As for Joe Wright, he seems to have approached this movie as a good student, sopping up all the movie influences that would help him, ignoring the ones that can’t. In a way, Hanna is like a good student project — and once again, I don’t mean that as a knock. Wright is definitely a solid professional, and so was that great director-student of Hollywood genre pictures, Howard Hawks.

Whatever Hanna’s financial success though, I doubt that Wright intends a career in action movies, doubt that he plans on eventually working himself up (or down) to Bruce Willis, Sylvester Stallone and a recharged Arnold Schwarzenegger, or to Vin Diesel — or, closer to home and perhaps more plausibly, turning Daniel Day Lewis, Ralph Fiennes, Colin Firth and even Anthony Hopkins into kick-butt action heroes. (Day-Lewis as Plastic Man? Hopkins as The Shadow?) Or further empowering actresses like Meryl Streep and Natalie Portman and Hilary Swank. But Wright definitely hit the brass bell here.

So, now that he’s shown us he can blast us all out of seats, I’d like to see Joe Wright do something ambitious and novelistic again, but more epic. Maybe something by Dickens or Thackeray or Eliot, or something more modern. And with roles for people and artists like Cate Blanchett and Saoirse Ronan. The actors, the actresses. My heroes.

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It shows how out of it I was in trying to be in it, acknowledging that I was out of it to myself, and then thinking, “Okay, how do I stop being out of it? Well, I get some legitimate illogical narrative ideas” — some novel, you know?

So I decided on three writers that I might be able to option their material and get some producer, or myself as producer, and then get some writer to do a screenplay on it, and maybe make a movie.

And so the three projects were “Do Androids Dream of Electric Sheep,” “Naked Lunch” and a collection of Bukowski. Which, in 1975, forget it — I mean, that was nuts. Hollywood would not touch any of that, but I was looking for something commercial, and I thought that all of these things were coming.

There would be no Blade Runner if there was no Ray Bradbury. I couldn’t find Philip K. Dick. His agent didn’t even know where he was. And so I gave up.

I was walking down the street and I ran into Bradbury — he directed a play that I was going to do as an actor, so we know each other, but he yelled “hi” — and I’d forgot who he was.

So at my girlfriend Barbara Hershey’s urging — I was with her at that moment — she said, “Talk to him! That guy really wants to talk to you,” and I said “No, fuck him,” and keep walking.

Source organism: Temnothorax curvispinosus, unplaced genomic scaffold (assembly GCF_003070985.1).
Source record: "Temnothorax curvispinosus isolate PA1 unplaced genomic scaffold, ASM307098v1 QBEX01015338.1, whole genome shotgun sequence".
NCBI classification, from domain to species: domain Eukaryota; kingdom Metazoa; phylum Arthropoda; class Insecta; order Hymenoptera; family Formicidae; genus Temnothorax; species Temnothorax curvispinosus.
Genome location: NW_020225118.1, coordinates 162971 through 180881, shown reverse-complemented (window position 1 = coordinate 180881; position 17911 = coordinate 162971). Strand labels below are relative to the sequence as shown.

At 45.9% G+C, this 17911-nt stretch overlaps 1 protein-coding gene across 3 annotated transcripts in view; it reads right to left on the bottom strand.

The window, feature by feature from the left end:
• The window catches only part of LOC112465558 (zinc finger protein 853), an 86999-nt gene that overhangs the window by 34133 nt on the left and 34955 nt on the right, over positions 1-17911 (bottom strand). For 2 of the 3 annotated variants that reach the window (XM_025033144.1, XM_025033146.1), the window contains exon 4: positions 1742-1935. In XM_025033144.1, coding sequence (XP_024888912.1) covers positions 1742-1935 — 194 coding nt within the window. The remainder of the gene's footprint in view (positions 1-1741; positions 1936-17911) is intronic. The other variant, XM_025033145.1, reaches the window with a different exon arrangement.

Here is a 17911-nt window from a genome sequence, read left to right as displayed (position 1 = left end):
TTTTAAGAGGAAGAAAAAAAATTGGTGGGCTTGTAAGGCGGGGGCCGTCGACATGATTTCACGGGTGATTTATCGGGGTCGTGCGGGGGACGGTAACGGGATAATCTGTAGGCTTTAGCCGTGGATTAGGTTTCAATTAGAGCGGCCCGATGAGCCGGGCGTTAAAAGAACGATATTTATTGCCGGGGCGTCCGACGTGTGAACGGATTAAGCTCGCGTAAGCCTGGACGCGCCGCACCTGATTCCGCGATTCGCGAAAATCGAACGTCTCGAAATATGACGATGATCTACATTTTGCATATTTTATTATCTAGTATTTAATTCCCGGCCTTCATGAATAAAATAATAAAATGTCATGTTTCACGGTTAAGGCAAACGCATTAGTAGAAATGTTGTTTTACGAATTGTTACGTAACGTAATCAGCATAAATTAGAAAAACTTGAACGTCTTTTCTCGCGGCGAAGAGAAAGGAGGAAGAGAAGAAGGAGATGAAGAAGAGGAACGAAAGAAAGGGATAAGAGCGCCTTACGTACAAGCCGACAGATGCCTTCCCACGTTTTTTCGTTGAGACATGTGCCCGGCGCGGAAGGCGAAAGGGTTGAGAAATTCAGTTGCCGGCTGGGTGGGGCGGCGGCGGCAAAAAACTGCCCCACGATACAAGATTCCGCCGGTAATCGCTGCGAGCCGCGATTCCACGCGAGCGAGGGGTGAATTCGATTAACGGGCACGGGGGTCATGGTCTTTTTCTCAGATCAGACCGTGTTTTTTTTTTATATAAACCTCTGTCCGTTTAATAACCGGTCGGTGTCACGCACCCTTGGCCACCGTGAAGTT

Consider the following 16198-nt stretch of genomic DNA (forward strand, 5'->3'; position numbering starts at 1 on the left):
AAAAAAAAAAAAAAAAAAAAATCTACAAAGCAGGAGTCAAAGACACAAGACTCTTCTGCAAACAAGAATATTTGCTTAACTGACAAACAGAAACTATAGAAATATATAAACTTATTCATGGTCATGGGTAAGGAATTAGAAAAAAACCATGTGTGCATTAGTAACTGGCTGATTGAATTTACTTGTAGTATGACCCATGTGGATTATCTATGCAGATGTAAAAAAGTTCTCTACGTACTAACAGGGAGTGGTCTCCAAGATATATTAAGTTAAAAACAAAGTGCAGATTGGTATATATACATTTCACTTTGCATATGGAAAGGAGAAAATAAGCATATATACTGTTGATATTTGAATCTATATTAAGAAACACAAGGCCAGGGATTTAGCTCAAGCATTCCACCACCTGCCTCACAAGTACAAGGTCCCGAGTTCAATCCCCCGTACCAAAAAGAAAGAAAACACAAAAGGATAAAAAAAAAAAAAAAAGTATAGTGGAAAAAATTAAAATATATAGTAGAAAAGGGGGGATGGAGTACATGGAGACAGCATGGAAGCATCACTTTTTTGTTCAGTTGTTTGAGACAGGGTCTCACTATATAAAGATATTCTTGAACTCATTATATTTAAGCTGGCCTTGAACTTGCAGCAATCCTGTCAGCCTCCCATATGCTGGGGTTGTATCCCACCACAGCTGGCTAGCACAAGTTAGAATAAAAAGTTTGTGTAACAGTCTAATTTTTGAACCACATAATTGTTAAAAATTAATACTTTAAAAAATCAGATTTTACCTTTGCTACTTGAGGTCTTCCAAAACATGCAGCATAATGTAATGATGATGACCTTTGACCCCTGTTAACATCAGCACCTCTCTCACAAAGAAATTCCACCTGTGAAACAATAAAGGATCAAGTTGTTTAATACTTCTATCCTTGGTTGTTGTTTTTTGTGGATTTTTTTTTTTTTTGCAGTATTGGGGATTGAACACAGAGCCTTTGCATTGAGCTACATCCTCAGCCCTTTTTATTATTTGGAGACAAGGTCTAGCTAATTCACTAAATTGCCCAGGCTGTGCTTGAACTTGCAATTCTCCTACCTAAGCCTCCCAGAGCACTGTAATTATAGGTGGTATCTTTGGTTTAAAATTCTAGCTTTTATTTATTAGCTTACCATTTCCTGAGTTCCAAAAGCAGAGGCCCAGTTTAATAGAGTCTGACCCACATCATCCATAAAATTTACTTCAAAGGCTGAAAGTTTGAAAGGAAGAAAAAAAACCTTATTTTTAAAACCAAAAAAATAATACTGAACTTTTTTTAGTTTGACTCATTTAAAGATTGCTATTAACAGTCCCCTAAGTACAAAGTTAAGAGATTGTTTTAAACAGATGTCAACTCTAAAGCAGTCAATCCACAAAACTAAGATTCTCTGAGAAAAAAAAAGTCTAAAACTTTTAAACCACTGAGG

But then I did, and then I realized who it was, and I thought, “Wait, he’s in that realm, maybe he knows Philip K. Dick.” I said, “You know a guy named—” “Yeah, sure — you want his phone number?”

My friend paid my rent for a year while I wrote, because it turned out we couldn’t get a writer. My friends kept on me about, well, if you can’t get a writer, then you write.”
~ Hampton Fancher

“That was the most disappointing thing to me in how this thing was played. Is that I’m on the phone with you now, after all that’s been said, and the fundamental distinction between what James is dealing with in these other cases is not actually brought to the fore. The fundamental difference is that James Franco didn’t seek to use his position to have sex with anyone. There’s not a case of that. He wasn’t using his position or status to try to solicit a sexual favor from anyone. If he had — if that were what the accusation involved — the show would not have gone on. We would have folded up shop and we would have not completed the show. Because then it would have been the same as Harvey Weinstein, or Les Moonves, or any of these cases that are fundamental to this new paradigm. Did you not notice that? Why did you not notice that? Is that not something notable to say, journalistically? Because nobody could find the voice to say it. I’m not just being rhetorical. Why is it that you and the other critics, none of you could find the voice to say, “You know, it’s not this, it’s that”? Because — let me go on and speak further to this. If you go back to the L.A. Times piece, that’s what it lacked. That’s what they were not able to deliver. The one example in the five that involved an issue of a sexual act was between James and a woman he was dating, who he was not working with. There was no professional dynamic in any capacity.

~ David Simon